Recovery from the 2018-19 disaster season
Queensland’s recovery from the devastating 2018-19 disaster season, which saw 12 natural disasters leave a more than a billion dollar damage bill, is almost complete with the overwhelming majority of reconstruction projects completed or in their final stages.
A total of 62 Queensland councils were activated for disaster assistance in 2018-19 from a range of events including the catastrophic 2018 Central Queensland Bushfires and the one-in-500-year monsoon trough flooding of early 2019.
The events of 2018-19 devastated large parts of the state and impacted residents, small business owners, primary producers and a wide range of industry operators.
A broad range of assistance was made available through the jointly funded DRFA, including a $242 million extraordinary assistance package established after the 2019 monsoon trough floods and a $12 million extraordinary assistance package in response to the Central Queensland Bushfires.
The $102 million betterment program saw 35 councils upgrade more than 100 projects, including roads, bridges, culverts and other essential infrastructure, to make them stronger and more resilient to natural disasters in the future.
Key projects delivered included Cloncurry Shire Council’s $9.6 million upgrade of Sedan Dip Road, McKinlay Shire Council’s sealing of a 25-kilometre section of Gilliat-McKinlay Road thanks to $3.5 million in betterment funding, and Palm Island’s $800,000 betterment works on Wallaby Point Road.
Other key recovery and reconstruction highlights from 2018-19 season include:
- more than $35 million distributed in personal hardship assistance to approximately 125,000 people
- $129 million in recovery grants and more than $7.9 million in low interest loans to more than 3000 primary producers, small businesses and not-for-profit organisations.
- more than 11,000 kilometres of the state road network were closed or had restricted access during disaster events in activated local government areas, including approximately 3000 kilometres impacted by more than one event. Key reconstruction projects delivered included Alice River Bridge (Hervey Range Road); Flinders Highway; Richmond–Winton Road; Bruce Highway (Townsville–Ingham); Mount Spec Road (Paluma Range); Hervey Range Road; and Kennedy Developmental Road (Winton–Boulia).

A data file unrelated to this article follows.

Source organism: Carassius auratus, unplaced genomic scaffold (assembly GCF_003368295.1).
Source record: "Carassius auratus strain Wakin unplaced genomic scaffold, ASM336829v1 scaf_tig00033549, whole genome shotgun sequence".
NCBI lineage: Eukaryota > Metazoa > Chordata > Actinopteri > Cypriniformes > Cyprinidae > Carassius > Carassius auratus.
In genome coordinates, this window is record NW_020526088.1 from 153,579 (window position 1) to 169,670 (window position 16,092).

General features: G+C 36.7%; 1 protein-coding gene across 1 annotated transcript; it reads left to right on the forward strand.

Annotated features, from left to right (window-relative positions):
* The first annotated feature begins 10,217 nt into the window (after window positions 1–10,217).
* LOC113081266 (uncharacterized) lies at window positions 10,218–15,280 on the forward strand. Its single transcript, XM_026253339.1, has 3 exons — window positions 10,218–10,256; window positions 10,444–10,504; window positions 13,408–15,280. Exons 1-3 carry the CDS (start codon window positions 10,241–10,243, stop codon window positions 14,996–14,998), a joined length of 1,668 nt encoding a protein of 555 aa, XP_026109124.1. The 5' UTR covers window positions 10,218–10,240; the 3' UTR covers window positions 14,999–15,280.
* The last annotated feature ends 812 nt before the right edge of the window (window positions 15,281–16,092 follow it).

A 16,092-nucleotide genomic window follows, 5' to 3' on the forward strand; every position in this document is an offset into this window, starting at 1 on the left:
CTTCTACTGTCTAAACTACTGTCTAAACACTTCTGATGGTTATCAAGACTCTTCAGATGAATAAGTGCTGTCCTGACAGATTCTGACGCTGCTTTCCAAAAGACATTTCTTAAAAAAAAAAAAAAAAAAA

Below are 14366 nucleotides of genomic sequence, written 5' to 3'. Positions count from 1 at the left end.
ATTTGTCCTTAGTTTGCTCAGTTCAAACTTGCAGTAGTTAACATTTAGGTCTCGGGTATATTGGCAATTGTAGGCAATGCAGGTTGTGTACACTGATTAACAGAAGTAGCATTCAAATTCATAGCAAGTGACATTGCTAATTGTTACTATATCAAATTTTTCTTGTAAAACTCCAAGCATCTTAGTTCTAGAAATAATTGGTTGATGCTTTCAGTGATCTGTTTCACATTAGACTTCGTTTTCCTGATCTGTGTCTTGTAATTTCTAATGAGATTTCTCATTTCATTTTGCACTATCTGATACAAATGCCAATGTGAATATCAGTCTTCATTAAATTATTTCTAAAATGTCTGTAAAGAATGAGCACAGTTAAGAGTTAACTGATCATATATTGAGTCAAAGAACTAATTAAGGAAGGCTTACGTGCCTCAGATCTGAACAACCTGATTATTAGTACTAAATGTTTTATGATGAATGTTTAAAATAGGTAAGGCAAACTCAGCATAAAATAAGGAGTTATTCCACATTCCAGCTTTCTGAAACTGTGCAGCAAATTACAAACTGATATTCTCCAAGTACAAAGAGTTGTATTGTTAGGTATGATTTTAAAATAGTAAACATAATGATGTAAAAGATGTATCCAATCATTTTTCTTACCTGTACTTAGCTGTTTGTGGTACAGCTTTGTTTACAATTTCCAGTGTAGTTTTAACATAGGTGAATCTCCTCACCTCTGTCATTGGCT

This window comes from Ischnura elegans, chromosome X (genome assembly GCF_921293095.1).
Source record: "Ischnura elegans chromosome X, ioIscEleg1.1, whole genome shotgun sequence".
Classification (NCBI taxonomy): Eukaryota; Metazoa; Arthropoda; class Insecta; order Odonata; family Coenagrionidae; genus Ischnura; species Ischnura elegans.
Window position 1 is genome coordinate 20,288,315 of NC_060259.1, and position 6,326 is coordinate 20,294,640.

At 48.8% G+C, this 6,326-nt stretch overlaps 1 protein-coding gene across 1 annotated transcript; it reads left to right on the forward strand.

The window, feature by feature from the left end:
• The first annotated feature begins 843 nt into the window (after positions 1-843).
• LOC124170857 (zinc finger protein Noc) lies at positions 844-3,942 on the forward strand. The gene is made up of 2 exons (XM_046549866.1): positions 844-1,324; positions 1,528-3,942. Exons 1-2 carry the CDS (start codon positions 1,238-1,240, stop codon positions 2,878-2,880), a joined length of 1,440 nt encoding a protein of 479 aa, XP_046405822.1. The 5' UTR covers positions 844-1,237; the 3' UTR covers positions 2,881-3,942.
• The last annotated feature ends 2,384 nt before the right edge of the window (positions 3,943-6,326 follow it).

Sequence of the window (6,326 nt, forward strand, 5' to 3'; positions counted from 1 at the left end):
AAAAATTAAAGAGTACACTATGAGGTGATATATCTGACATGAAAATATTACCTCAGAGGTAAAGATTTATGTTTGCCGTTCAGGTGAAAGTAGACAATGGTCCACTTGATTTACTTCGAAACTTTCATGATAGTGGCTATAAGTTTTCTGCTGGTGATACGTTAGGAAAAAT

- the $18 million Community and Recreational Assets program, which saw facilities restored at 45 not-for-profit sport and recreation organisations and councils across the Townsville, Richmond, McKinlay, Flinders, Cloncurry, Hinchinbrook, Lockhart River, Carpentaria and Cassowary Coast Council regions. Key projects included a $1.86 million refurbishment of the Townsville Cycle Club velodrome, $1.2 million for riverbank works and a retaining wall at Innisfail Bowls Club, $1.2 million to rebuild fairways at Townsville Golf Club and $172,018 for repairs to the Richmond Shire council tennis courts.
- the approval of 145 environmental projects for 17 project partners through the $46 million Environmental Recovery Program to rehabilitate and restore flood-affected riverine and coastal environments. Key projects included river bank stabilisation works to limit the amount of sediment reaching the Great Barrier Reef and the Gulf; beach nourishment and revegetation works to improve dune stability and increase resilience in coastal zones; and targeted pest and weed projects to limit the spread of invasive species.
- The Department of Agriculture and Fisheries (DAF) developed and assisted with the delivery of the $14 million North West Queensland Beef recovery package which supported initiatives such as:
- flood freight restocking and agistment subsidies for primary producers of up to $50,000 per year for up to two years
- exceptional disaster loans for primary producers
- industry recovery officers and rural financial counsellors.
DAF also developed and supported the delivery of a $3 million pest and weed control program across the north-west.